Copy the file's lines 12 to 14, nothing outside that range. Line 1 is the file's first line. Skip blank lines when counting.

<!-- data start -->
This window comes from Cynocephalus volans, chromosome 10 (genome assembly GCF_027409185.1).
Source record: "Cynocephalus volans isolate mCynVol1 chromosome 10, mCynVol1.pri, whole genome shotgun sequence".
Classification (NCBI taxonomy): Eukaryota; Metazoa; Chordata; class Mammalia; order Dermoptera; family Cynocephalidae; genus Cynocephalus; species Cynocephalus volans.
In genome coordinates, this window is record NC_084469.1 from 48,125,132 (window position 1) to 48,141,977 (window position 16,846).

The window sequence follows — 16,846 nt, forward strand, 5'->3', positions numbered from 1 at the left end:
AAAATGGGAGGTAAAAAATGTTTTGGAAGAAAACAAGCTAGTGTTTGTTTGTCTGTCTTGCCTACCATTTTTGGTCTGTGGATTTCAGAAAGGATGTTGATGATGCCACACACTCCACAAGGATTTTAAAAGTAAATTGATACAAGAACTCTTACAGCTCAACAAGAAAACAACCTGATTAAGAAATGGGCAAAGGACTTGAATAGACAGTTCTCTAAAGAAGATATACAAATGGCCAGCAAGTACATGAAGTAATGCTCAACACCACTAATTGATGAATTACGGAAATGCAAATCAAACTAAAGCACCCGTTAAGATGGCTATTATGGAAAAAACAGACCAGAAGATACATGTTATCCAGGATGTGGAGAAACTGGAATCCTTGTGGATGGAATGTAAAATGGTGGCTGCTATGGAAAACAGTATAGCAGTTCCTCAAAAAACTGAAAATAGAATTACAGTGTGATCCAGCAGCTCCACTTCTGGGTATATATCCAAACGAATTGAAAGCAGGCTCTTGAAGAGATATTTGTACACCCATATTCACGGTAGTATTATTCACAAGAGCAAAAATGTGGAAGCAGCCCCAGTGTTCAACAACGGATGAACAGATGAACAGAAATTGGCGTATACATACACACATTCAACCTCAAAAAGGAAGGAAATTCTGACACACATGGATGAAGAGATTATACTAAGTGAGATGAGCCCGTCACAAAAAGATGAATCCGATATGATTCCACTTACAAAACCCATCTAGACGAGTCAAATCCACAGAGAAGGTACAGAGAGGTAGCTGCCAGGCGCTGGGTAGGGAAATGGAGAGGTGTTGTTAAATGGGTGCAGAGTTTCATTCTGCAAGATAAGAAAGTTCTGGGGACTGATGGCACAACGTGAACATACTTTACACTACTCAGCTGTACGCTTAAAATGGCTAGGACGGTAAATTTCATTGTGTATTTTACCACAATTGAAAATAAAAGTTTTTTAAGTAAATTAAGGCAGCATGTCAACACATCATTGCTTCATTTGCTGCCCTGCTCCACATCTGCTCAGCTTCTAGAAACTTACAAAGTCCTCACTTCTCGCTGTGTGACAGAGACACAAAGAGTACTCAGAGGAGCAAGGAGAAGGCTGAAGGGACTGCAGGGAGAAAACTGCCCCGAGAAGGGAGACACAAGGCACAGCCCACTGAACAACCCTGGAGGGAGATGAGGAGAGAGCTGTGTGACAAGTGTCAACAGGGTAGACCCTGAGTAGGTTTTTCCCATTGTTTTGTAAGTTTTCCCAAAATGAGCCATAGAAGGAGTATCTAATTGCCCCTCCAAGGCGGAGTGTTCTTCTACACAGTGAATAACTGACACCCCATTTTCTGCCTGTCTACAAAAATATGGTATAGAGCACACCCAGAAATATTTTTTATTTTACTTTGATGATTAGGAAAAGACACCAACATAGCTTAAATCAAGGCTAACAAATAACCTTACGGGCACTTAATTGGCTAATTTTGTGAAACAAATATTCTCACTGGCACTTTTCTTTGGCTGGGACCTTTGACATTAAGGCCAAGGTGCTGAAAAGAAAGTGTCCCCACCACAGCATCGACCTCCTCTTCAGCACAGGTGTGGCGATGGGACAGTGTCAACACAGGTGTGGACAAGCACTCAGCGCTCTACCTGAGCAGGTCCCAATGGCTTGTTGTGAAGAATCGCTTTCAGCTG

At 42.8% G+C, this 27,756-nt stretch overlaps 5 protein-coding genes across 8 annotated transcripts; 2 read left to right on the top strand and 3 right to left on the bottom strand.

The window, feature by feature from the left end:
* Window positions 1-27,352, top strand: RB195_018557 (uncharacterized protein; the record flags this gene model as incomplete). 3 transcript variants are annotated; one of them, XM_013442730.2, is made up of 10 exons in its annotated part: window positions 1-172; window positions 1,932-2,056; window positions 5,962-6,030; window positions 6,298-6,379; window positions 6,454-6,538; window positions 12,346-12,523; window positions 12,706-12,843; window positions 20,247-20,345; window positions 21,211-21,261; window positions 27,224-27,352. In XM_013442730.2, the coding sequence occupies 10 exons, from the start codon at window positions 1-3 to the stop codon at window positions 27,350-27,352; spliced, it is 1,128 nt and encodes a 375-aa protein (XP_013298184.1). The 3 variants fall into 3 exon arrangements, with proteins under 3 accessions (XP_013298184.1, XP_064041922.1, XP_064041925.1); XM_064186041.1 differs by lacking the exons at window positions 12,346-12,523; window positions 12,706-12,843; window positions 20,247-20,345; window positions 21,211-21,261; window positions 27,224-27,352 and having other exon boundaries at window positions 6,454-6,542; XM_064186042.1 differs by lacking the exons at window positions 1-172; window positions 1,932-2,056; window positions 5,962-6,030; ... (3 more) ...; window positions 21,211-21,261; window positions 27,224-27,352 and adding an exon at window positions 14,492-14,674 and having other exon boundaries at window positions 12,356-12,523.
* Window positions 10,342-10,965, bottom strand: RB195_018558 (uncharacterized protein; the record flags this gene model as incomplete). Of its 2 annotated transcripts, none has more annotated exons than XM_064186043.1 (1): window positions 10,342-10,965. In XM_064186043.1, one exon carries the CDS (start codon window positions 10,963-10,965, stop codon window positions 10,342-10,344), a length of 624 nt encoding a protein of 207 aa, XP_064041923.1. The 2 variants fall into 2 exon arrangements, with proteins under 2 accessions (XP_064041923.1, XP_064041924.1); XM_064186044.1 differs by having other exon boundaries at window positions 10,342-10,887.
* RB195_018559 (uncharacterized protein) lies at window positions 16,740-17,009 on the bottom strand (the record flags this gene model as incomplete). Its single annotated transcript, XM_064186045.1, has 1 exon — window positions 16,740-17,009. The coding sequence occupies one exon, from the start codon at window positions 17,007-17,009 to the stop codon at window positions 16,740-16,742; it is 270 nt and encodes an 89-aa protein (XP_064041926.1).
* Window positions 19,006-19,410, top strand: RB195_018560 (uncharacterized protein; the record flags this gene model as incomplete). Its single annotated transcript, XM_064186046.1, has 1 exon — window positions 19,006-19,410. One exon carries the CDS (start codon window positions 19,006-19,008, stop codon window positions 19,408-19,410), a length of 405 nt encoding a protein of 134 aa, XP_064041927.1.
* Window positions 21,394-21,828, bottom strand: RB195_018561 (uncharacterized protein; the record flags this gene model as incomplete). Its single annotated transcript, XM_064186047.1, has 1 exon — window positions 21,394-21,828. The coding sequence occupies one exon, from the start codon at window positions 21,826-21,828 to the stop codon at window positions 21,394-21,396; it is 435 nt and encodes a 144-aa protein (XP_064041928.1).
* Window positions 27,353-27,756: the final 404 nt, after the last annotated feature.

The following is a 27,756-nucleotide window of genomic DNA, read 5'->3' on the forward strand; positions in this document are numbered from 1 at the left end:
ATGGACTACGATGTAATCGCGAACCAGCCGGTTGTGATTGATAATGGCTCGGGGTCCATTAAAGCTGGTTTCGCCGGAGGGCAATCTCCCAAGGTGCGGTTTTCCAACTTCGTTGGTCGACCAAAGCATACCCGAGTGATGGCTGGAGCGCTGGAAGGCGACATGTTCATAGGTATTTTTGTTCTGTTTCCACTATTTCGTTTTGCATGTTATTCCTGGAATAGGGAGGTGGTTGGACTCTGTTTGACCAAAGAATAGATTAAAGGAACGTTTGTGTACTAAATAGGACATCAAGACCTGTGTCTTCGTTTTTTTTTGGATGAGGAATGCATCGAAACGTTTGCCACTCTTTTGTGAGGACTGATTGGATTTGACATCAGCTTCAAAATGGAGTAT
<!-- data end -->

* Window positions 19,006-19,410, top strand: RB195_018560 (uncharacterized protein; the record flags this gene model as incomplete). Its single annotated transcript, XM_064186046.1, has 1 exon — window positions 19,006-19,410. One exon carries the CDS (start codon window positions 19,006-19,008, stop codon window positions 19,408-19,410), a length of 405 nt encoding a protein of 134 aa, XP_064041927.1.
* Window positions 21,394-21,828, bottom strand: RB195_018561 (uncharacterized protein; the record flags this gene model as incomplete). Its single annotated transcript, XM_064186047.1, has 1 exon — window positions 21,394-21,828. The coding sequence occupies one exon, from the start codon at window positions 21,826-21,828 to the stop codon at window positions 21,394-21,396; it is 435 nt and encodes a 144-aa protein (XP_064041928.1).
* Window positions 27,353-27,756: the final 404 nt, after the last annotated feature.